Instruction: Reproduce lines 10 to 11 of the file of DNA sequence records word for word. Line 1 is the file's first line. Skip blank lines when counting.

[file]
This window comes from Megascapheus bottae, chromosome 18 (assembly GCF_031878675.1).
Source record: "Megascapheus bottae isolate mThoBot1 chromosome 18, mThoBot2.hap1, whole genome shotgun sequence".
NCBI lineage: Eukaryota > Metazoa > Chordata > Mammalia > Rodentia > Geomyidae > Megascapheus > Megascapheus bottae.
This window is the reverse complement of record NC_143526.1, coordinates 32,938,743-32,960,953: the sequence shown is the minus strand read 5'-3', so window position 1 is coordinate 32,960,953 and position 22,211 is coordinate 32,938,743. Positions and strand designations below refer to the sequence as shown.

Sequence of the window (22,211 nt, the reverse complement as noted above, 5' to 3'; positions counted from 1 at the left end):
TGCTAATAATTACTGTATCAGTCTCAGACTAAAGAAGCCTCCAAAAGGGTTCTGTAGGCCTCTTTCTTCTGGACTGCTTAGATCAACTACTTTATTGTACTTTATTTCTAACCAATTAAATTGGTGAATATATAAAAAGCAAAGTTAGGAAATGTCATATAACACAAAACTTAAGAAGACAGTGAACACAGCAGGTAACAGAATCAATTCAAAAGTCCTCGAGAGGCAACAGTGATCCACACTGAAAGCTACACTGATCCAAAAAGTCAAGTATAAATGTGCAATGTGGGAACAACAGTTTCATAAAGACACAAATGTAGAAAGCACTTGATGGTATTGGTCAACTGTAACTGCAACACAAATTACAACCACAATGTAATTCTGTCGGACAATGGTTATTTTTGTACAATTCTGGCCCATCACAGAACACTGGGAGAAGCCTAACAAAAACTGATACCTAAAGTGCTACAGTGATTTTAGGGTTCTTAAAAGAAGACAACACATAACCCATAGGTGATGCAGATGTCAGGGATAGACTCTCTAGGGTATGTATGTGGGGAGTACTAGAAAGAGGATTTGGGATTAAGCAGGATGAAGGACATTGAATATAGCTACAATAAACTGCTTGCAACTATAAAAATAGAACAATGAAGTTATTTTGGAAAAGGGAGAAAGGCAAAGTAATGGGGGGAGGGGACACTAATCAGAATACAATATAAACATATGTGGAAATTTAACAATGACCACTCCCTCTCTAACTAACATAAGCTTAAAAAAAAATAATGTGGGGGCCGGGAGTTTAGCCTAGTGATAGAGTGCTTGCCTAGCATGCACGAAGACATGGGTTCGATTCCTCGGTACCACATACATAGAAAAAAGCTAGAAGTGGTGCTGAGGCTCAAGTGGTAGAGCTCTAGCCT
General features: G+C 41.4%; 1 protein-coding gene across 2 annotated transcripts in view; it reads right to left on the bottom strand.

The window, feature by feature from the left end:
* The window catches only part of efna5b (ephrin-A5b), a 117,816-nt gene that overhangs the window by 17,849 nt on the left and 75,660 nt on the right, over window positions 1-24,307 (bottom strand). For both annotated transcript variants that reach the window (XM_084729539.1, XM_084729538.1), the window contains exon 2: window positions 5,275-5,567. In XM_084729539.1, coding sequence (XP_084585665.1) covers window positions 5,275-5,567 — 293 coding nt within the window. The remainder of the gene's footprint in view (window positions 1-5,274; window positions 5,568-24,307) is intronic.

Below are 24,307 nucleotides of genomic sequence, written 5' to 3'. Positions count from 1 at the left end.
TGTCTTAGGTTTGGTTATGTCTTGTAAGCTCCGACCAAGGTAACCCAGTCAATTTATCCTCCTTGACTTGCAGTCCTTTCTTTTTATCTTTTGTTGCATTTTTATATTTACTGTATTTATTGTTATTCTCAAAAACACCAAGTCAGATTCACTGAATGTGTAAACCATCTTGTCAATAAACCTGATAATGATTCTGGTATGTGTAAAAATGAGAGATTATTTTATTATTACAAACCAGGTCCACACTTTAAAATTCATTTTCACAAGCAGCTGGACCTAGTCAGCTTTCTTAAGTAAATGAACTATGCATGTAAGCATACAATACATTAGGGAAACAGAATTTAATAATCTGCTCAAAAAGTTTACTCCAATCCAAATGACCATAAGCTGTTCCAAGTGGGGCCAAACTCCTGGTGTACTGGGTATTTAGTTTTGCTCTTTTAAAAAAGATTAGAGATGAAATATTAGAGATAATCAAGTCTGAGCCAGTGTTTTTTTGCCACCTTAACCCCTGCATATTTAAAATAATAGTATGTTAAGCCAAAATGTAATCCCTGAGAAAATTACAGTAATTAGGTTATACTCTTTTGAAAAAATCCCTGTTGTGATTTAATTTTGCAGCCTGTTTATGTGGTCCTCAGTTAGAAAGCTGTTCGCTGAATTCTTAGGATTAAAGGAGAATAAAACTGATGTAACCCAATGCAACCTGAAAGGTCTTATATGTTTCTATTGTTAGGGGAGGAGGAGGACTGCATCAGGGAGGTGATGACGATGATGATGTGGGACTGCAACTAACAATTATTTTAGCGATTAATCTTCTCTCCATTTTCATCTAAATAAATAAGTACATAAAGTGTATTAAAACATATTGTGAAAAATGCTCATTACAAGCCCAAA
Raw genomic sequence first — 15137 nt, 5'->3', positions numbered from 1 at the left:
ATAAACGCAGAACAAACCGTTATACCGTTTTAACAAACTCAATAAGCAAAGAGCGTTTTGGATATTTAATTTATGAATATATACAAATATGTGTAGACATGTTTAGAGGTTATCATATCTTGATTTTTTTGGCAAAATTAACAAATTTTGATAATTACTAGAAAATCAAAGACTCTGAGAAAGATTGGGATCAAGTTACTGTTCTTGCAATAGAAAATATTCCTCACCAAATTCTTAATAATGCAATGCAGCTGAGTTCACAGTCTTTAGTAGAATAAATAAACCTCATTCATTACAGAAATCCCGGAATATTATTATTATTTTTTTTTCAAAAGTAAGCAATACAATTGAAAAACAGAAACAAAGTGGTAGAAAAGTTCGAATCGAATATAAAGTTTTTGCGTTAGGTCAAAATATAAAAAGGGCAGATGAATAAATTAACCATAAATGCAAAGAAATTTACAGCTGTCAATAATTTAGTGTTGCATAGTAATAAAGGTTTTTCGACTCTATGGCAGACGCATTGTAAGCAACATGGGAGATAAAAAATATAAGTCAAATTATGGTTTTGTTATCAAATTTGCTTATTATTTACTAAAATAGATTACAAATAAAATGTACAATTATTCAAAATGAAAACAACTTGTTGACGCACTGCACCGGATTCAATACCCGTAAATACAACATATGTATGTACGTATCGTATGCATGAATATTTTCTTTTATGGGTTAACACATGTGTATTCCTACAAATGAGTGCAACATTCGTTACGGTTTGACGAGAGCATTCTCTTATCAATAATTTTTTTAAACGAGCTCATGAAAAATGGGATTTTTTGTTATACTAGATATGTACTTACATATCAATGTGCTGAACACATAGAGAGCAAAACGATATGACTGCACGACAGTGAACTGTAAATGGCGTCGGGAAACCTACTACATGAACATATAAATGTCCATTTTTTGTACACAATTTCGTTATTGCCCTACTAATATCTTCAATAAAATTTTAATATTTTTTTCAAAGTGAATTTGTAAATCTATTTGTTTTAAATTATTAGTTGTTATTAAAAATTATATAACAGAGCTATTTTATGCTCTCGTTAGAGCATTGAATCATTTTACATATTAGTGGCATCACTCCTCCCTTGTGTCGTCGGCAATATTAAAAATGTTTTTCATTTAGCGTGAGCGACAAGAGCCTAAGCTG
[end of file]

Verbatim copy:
Below are 24,307 nucleotides of genomic sequence, written 5' to 3'. Positions count from 1 at the left end.
TGTCTTAGGTTTGGTTATGTCTTGTAAGCTCCGACCAAGGTAACCCAGTCAATTTATCCTCCTTGACTTGCAGTCCTTTCTTTTTATCTTTTGTTGCATTTTTATATTTACTGTATTTATTGTTATTCTCAAAAACACCAAGTCAGATTCACTGAATGTGTAAACCATCTTGTCAATAAACCTGATAATGATTCTGGTATGTGTAAAAATGAGAGATTATTTTATTATTACAAACCAGGTCCACACTTTAAAATTCATTTTCACAAGCAGCTGGACCTAGTCAGCTTTCTTAAGTAAATGAACTATGCATGTAAGCATACAATACATTAGGGAAACAGAATTTAATAATCTGCTCAAAAAGTTTACTCCAATCCAAATGACCATAAGCTGTTCCAAGTGGGGCCAAACTCCTGGTGTACTGGGTATTTAGTTTTGCTCTTTTAAAAAAGATTAGAGATGAAATATTAGAGATAATCAAGTCTGAGCCAGTGTTTTTTTGCCACCTTAACCCCTGCATATTTAAAATAATAGTATGTTAAGCCAAAATGTAATCCCTGAGAAAATTACAGTAATTAGGTTATACTCTTTTGAAAAAATCCCTGTTGTGATTTAATTTTGCAGCCTGTTTATGTGGTCCTCAGTTAGAAAGCTGTTCGCTGAATTCTTAGGATTAAAGGAGAATAAAACTGATGTAACCCAATGCAACCTGAAAGGTCTTATATGTTTCTATTGTTAGGGGAGGAGGAGGACTGCATCAGGGAGGTGATGACGATGATGATGTGGGACTGCAACTAACAATTATTTTAGCGATTAATCTTCTCTCCATTTTCATCTAAATAAATAAGTACATAAAGTGTATTAAAACATATTGTGAAAAATGCTCATTACAAGCCCAAA